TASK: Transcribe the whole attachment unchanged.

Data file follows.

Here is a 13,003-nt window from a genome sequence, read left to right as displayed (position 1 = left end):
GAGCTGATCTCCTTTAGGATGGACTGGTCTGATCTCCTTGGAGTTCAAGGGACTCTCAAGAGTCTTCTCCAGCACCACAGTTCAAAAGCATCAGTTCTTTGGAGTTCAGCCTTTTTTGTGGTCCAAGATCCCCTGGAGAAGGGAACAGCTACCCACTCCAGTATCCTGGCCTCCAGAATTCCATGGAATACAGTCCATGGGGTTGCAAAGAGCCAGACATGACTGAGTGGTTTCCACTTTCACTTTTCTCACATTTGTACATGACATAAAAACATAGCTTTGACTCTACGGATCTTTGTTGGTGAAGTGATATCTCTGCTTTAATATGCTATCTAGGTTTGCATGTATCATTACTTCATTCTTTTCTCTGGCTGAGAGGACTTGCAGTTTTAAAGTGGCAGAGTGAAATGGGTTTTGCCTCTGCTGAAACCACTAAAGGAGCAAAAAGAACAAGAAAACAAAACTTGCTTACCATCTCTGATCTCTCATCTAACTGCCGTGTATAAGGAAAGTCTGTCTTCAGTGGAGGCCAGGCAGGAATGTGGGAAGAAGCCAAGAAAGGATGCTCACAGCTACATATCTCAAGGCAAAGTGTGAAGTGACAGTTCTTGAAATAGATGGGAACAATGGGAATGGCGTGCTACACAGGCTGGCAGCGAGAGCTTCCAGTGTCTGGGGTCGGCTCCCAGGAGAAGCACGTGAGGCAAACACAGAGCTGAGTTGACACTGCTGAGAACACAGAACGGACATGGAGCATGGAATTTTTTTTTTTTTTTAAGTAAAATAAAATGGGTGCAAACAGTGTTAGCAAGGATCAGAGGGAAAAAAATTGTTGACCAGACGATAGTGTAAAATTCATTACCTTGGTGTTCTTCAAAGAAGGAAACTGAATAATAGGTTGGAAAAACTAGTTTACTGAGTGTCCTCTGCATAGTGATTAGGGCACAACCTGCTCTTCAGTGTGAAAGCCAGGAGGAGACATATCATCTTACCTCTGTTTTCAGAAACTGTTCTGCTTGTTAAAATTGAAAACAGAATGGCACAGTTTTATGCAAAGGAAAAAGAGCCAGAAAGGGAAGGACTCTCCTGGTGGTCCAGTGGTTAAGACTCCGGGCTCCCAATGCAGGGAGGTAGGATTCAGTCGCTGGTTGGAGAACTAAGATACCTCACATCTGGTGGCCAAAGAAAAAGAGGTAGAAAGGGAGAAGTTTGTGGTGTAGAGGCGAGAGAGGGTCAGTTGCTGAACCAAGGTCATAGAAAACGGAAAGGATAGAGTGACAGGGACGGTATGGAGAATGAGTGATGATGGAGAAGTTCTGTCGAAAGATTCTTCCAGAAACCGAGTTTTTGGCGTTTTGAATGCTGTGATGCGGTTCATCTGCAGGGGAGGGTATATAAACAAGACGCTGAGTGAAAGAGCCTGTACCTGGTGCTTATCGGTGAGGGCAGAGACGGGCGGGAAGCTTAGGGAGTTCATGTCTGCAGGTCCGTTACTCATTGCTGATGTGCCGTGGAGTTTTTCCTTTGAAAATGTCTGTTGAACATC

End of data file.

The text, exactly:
Here is a 13,003-nt window from a genome sequence, read left to right as displayed (position 1 = left end):
GAGCTGATCTCCTTTAGGATGGACTGGTCTGATCTCCTTGGAGTTCAAGGGACTCTCAAGAGTCTTCTCCAGCACCACAGTTCAAAAGCATCAGTTCTTTGGAGTTCAGCCTTTTTTGTGGTCCAAGATCCCCTGGAGAAGGGAACAGCTACCCACTCCAGTATCCTGGCCTCCAGAATTCCATGGAATACAGTCCATGGGGTTGCAAAGAGCCAGACATGACTGAGTGGTTTCCACTTTCACTTTTCTCACATTTGTACATGACATAAAAACATAGCTTTGACTCTACGGATCTTTGTTGGTGAAGTGATATCTCTGCTTTAATATGCTATCTAGGTTTGCATGTATCATTACTTCATTCTTTTCTCTGGCTGAGAGGACTTGCAGTTTTAAAGTGGCAGAGTGAAATGGGTTTTGCCTCTGCTGAAACCACTAAAGGAGCAAAAAGAACAAGAAAACAAAACTTGCTTACCATCTCTGATCTCTCATCTAACTGCCGTGTATAAGGAAAGTCTGTCTTCAGTGGAGGCCAGGCAGGAATGTGGGAAGAAGCCAAGAAAGGATGCTCACAGCTACATATCTCAAGGCAAAGTGTGAAGTGACAGTTCTTGAAATAGATGGGAACAATGGGAATGGCGTGCTACACAGGCTGGCAGCGAGAGCTTCCAGTGTCTGGGGTCGGCTCCCAGGAGAAGCACGTGAGGCAAACACAGAGCTGAGTTGACACTGCTGAGAACACAGAACGGACATGGAGCATGGAATTTTTTTTTTTTTTTAAGTAAAATAAAATGGGTGCAAACAGTGTTAGCAAGGATCAGAGGGAAAAAAATTGTTGACCAGACGATAGTGTAAAATTCATTACCTTGGTGTTCTTCAAAGAAGGAAACTGAATAATAGGTTGGAAAAACTAGTTTACTGAGTGTCCTCTGCATAGTGATTAGGGCACAACCTGCTCTTCAGTGTGAAAGCCAGGAGGAGACATATCATCTTACCTCTGTTTTCAGAAACTGTTCTGCTTGTTAAAATTGAAAACAGAATGGCACAGTTTTATGCAAAGGAAAAAGAGCCAGAAAGGGAAGGACTCTCCTGGTGGTCCAGTGGTTAAGACTCCGGGCTCCCAATGCAGGGAGGTAGGATTCAGTCGCTGGTTGGAGAACTAAGATACCTCACATCTGGTGGCCAAAGAAAAAGAGGTAGAAAGGGAGAAGTTTGTGGTGTAGAGGCGAGAGAGGGTCAGTTGCTGAACCAAGGTCATAGAAAACGGAAAGGATAGAGTGACAGGGACGGTATGGAGAATGAGTGATGATGGAGAAGTTCTGTCGAAAGATTCTTCCAGAAACCGAGTTTTTGGCGTTTTGAATGCTGTGATGCGGTTCATCTGCAGGGGAGGGTATATAAACAAGACGCTGAGTGAAAGAGCCTGTACCTGGTGCTTATCGGTGAGGGCAGAGACGGGCGGGAAGCTTAGGGAGTTCATGTCTGCAGGTCCGTTACTCATTGCTGATGTGCCGTGGAGTTTTTCCTTTGAAAATGTCTGTTGAACATC